Take a pass on bandwagon investing

Monday, January 30, 2017|Investing for the Long Run|
  • Take a Pass On Bandwagon Investing

I suggest that you bypass bandwagon investing. To me, it’s a low percentage approach.

Investing in the euphoria of popular bandwagons can be very exciting. However, it is less likely to deliver.

Bandwagon investors often buy hot investments near the top. Then they miss the exits when it’s time to unload.

Everyone is searching for that magic way to invest. Don’t lose sight that consistency of return is far more beneficial than superior performance.

In my book, buying an investment is best when few people want it. Selling some of it is best when it’s on everyone’s radar.

The bandwagon approach just keeps repeating the same wrong things. Investors typically wind up with a collection of stuff that does not fit.

Just a haphazard assortment of names. The good news is that it does not have to be that way.

There is a better way to invest and manage your risks. An approach like this:

  • Buy a little when the masses sell. Stick to buying quality selections.
  • Sell a little profit when the masses buy. Also sell what does not belong in the portfolio.

No need to clear out the investment closet. No need for knee-jerk reactions or fancy steps.

Learn to take small profits when others think you’re crazy. Learn to hold your nose and step in during the rough patches.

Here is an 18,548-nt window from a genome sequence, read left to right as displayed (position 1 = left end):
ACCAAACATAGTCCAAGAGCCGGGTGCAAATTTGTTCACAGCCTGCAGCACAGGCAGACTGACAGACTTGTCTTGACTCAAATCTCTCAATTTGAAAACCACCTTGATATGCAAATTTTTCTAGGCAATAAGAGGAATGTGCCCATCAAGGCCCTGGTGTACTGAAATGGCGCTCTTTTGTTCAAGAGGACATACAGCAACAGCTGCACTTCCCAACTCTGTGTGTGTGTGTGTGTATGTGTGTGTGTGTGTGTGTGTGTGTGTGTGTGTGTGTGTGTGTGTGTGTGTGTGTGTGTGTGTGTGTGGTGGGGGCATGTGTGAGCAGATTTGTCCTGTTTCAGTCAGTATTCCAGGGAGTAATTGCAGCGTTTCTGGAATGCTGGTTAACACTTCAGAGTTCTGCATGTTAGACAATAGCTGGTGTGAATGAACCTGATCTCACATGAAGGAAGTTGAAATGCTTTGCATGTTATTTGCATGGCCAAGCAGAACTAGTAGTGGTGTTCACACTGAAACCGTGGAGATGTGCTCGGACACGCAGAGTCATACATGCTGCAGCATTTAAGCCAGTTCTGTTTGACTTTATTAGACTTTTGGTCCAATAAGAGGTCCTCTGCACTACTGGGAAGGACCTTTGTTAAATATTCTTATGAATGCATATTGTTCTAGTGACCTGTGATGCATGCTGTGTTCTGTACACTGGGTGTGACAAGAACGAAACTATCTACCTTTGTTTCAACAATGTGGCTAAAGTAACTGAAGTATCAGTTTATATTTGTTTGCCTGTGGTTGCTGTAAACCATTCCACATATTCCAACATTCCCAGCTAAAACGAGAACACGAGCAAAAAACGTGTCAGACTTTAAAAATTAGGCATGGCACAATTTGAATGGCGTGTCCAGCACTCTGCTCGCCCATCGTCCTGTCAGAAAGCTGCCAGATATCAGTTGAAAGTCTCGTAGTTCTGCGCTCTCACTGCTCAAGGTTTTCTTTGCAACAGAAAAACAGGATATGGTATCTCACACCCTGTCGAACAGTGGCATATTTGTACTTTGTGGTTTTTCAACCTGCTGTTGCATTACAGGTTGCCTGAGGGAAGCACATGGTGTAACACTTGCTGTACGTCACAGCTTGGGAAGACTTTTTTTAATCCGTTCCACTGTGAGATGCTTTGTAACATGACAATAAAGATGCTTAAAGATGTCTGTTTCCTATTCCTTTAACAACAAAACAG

The emphasis is on “little” moves. Simply dip your investing toes slowly over time.

You will wind up with better quality holdings and less clutter. Selling “some” higher and buying “some” lower are strategies worth pursuing.

It’s also a simple and effective way to rebalance the nest egg. Just use your asset mix for the initial target allocations.

Investing is about looking beyond what is happening today. Let’s resolve two simple things:

  • First, take a pass on bandwagon investing.
  • Second, start using my better method.

You will be glad you did.

About Adrian Mastracci, Discretionary Portfolio Manager, B.E.E., MBA  My expertise in the investment and financial advisory profession began in 1972. I graduated with the Bachelor of Electrical Engineering from General Motors Institute in 1971. I then attended the University of British Columbia, graduating with the MBA in 1972. I have attained the “Discretionary Portfolio Manager” professional designation. I am committed to offering clients the highest standard of personal service by providing prompt, courteous and professional attention. My advice is objective, unbiased and without conflicts of interest. I’m part of a team that delivers comprehensive services and best value in managing client wealth.

Leave A Comment